Promoting Cooperative Conservation: The President's budget calls for $507.3 million for Interior's cooperative conservation programs, an increase of $84.2 million or 20 percent above the 2004 enacted level. "Through these conservation partnerships, Interior works with individuals, alone and together, on farms and in factories, in backyards and in neighborhoods, to restore riverbank habitat, replant native grasses and innovate to prevent pollution. These citizen stewards embody President Bush's vision of a new environmentalism-one built upon principles of entrepreneurship, cooperation and local action," Norton said.
The proposal includes $129.5
million for the Cooperative Conservation Initiative, a $25.5 million
increase over 2004 for seven innovative Interior programs. The Initiative
awards grants for creative conservation projects that leverage federal
dollars through partnerships. Invested in several conservation grant
programs, CCI funds help Interior extend a hand to work with the nation's
many citizen stewards, who often are the nation's most effective conservationists.
"By tapping into local knowledge and helping to inspire a nation
of citizen stewards, cooperative conservation practices help us fulfill
our vision of healthy lands, thriving communities and dynamic economies,"
Norton said. The budget proposes $29.6 million for challenge cost-share
grants to fund natural resource restoration and species protection.
Projects will be conducted in partnership with states, tribes, local
governments, and nonprofit organizations and will require a one-to-one
match or better, thereby leveraging federal dollars.
Fully Funding the Land and Water Conservation Fund: The Cooperative Conservation Initiative is also an important component of the Land and Water Conservation Fund budget request, which the President proposes to fund fully again in 2005. The department's $660.6 million LWCF proposal, combined with similar programs in the U.S. Forest Service, brings the total government-wide LWCF request to $900.2 million. This request will continue to enhance Interior's partnership approach with states, tribes, local communities and private citizens.
Included in Interior's LWCF
proposal is $93.8 million for state conservation and recreation grants.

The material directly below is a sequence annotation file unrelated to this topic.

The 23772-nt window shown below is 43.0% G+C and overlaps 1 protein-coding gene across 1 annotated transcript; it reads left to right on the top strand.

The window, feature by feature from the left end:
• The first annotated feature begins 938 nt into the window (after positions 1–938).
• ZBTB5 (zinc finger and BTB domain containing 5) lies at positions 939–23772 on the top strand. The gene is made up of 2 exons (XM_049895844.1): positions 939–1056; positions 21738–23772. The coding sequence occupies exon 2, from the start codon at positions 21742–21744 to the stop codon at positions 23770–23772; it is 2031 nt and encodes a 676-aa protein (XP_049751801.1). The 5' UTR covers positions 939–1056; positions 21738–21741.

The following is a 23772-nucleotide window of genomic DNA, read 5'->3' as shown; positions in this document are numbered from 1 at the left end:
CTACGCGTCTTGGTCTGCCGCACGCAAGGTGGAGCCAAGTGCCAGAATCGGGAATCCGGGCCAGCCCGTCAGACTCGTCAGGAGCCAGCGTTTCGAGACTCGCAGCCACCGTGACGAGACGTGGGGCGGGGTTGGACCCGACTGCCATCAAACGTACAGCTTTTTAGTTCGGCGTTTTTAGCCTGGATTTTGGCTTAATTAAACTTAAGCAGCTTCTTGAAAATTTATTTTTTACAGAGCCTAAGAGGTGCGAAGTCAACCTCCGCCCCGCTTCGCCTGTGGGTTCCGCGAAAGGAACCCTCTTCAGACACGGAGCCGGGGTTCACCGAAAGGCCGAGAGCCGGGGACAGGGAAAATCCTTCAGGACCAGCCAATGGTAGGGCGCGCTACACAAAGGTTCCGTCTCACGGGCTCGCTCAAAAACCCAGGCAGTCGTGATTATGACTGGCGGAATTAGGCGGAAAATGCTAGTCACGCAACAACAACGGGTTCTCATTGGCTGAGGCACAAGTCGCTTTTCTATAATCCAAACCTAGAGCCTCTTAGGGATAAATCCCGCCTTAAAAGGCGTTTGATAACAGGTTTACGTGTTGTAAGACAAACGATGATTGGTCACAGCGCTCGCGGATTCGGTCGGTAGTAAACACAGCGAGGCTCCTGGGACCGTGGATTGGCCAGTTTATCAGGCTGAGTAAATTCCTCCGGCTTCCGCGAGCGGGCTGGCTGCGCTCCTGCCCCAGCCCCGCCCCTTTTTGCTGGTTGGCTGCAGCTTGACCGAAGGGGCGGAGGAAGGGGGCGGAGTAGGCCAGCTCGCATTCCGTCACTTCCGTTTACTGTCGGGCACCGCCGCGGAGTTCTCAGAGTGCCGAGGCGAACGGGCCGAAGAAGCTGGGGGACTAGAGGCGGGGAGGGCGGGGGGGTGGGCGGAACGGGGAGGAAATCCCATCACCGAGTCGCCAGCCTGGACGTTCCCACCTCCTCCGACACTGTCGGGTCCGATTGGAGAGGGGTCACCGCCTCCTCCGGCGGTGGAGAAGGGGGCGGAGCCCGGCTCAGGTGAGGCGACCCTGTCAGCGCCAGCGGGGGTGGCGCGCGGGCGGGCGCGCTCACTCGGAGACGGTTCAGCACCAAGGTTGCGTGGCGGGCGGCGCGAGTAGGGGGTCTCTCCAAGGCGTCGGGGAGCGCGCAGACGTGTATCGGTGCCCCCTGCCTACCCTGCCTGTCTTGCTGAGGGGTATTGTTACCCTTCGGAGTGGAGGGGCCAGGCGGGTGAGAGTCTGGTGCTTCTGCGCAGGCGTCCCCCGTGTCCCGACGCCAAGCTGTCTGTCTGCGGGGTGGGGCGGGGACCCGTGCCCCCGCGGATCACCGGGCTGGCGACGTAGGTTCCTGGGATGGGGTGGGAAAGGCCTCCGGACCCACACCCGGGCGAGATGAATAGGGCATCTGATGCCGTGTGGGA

About $153.3 million for federal land acquisition will emphasize innovative
alternatives to fee simple title purchases. "Through conservation
easements, land exchanges, and other options, these transactions make
the most effective and efficient use of federal funds, promote cooperative
alliances, leave land on state tax roles, and achieve citizen-steward
conservation goals," Norton said. "This emphasis also enables
Interior land-management agencies to focus more on caring for lands
already under their management."
The budget would provide $322.7 million, an increase of $113.6 million or 54.4 percent, for the Office of Special Trustee for American Indians. Funding for historical accounting by the Office of Historical Trust Accounting is increased by $65.0 million to a total of $109.4 million. OHTA will spend $80.0 million in 2005 to carry out accounting for individual Indian money accounts and $29.4 million to account for funds in tribal accounts.
An increase of $53.3 million is proposed for Indian land consolidation, bringing to $75.0 million the 2005 investment to reduce the fractionation of individual land ownership interest. This increase is part of a multiyear effort that, along with proposed new legislative initiatives on probate and fractionated lands, will help bring these lands to more economically productive status for tribes and curb the costs of managing and probating fractionated interests.
2005 budget includes a total of $614.4 million for the unified trust
budget, including funding in the Office of the Special Trustee for American